This seat has been discontinued, but we still see it for sale online. Here is an archived review.
Price: $200-290. extra base: $80-100.
Limits: 5-30 lbs., 30”
NHTSA ease of use rating: Four out of five stars.
Pros: Side impact protection, auto harness adjustment, improved canopy, luxe fabrics.
Cons: Price. Newer model (4.35) might be better bet.
Comments: Peg Perego has had much success with this seat, despite the its high price tag. Some of that success can be chalked up to Peg’s slow but steady improvements to the Primo Viaggio. In recent years, the company has added side impact protection, an automatic adjustable harness and a better canopy to the seat, which now works up to 30 lbs. and can be used with or without the base.
Of course, a big part of Peg’s mojo here is their Italian fabrics and style—plus the fact this seat mates with many of Peg’s fashionable strollers. The luxe Italian fabrics are sharp, but most of Peg’s competitors have caught up in the looks department in recent years.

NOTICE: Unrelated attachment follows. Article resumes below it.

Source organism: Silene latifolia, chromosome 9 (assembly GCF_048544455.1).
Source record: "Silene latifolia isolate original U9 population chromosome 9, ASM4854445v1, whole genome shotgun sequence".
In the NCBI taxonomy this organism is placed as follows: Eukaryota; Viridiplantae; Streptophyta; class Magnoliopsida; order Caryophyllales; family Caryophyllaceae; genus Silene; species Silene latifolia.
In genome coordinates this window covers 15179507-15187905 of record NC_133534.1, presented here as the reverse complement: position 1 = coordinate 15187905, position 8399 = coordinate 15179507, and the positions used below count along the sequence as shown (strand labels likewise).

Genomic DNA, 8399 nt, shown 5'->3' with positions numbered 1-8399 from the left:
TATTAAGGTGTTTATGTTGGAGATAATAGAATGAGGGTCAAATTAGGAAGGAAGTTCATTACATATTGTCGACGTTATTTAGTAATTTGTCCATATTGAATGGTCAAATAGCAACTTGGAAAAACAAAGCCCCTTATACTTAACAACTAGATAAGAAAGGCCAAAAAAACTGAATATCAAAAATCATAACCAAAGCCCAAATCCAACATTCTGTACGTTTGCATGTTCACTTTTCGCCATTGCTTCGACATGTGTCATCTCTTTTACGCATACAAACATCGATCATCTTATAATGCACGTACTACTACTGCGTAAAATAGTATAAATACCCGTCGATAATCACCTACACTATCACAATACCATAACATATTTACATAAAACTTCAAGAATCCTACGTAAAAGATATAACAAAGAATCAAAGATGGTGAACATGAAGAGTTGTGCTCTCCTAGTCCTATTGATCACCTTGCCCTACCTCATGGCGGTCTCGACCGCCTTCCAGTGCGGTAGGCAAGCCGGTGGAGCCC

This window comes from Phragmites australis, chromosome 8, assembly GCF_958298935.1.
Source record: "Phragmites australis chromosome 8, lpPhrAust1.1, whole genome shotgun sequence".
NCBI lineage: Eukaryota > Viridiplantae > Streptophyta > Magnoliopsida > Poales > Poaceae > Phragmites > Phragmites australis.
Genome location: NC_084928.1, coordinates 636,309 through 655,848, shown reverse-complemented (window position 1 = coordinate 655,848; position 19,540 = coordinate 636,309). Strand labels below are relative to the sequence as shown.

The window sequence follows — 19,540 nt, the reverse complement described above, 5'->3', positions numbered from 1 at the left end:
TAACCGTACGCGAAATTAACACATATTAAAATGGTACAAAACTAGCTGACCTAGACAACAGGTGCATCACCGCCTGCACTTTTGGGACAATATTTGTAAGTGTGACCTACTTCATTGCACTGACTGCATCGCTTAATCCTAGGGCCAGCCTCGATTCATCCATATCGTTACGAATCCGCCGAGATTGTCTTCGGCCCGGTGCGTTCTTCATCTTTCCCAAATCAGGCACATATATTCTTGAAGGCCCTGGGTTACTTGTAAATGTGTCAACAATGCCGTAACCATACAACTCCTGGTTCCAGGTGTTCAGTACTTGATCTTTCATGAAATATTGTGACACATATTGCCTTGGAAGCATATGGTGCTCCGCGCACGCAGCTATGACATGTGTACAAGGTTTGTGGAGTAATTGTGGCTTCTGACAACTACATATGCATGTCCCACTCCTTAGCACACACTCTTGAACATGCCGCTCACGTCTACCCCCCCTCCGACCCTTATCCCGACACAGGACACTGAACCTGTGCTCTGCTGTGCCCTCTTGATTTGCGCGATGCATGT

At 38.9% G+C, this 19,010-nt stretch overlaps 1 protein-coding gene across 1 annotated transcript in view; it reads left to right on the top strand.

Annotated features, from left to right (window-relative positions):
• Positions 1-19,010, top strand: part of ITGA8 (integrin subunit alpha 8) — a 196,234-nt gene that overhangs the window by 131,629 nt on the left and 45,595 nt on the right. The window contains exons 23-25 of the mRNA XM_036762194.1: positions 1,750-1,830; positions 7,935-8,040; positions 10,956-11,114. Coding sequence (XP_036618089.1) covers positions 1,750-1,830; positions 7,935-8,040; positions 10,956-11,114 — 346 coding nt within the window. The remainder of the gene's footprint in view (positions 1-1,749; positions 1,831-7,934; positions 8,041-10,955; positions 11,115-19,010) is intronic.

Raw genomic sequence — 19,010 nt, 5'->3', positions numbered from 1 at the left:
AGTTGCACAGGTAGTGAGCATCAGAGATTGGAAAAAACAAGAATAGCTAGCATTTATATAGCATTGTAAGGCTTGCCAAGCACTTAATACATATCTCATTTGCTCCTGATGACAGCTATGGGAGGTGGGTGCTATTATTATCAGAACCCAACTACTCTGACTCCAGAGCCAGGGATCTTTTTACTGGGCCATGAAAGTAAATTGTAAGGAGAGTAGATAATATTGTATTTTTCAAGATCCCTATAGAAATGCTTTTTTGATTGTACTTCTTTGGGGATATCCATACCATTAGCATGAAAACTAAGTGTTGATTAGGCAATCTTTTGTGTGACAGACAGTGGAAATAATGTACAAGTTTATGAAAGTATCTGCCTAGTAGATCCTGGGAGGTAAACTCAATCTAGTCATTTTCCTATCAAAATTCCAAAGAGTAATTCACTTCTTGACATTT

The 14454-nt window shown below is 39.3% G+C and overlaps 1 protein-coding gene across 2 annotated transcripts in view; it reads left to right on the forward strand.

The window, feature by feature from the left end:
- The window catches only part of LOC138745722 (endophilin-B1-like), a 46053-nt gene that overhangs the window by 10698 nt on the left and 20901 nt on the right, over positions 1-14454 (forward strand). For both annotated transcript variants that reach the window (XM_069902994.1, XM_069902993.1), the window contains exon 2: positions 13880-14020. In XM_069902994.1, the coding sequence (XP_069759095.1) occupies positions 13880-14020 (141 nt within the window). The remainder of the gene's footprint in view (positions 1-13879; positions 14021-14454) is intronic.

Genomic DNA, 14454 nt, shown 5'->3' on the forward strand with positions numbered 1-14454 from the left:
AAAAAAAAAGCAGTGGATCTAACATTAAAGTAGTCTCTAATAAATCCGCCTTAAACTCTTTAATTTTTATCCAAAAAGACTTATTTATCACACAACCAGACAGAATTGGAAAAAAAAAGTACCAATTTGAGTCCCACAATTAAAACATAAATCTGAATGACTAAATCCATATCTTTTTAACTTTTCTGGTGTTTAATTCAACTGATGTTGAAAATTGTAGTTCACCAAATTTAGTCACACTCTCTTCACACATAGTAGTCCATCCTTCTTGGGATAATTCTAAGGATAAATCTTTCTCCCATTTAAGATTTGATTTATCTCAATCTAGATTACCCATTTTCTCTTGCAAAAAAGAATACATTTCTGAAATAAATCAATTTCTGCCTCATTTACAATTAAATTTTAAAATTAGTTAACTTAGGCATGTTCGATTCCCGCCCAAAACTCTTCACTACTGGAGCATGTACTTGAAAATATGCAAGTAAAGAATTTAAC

As for ease of use, most of our readers give the Viaggio good marks, although not quite as high as the Graco SnugRide. Negatives include a bulky, heavy carrier that clocks in at 11.1 lbs. That said, the majority of the reader feedback on this seat is very positive.
Obviously, the price of the Viaggio is its biggest drawback—Peg has let the retail price of this seat creep dangerously close to $300. While it is a well made, safe infant car seat, it’s hard to justify the nearly 50% price premium over similar seats from Chicco and Graco.
We should note that we occasionally see the Primo Viaggio SIP 30-30 discounted online under $200. And there are many bargain Primo Viaggio seats from past years sold online in the $170 to $200 range. Be aware, however, that many earlier models only work to 22 lbs. and omit the side impact protection.
As for the latest crash tests, the Primo Viaggio scores in the middle of the pack in Consumer Reports’ latest tests—above average crash (“better”) protection but only fair fit to vehicle using a safety belt. The government gave this seat a four-star rating for ease of use.
FYI: In the past year, Perego rolled out a new version of the Primo Viaggio, dubbed the 4.35. The SIP 30-30 continues to live on, but the new seat’s improvements make it a more attractive buy. Rating: B+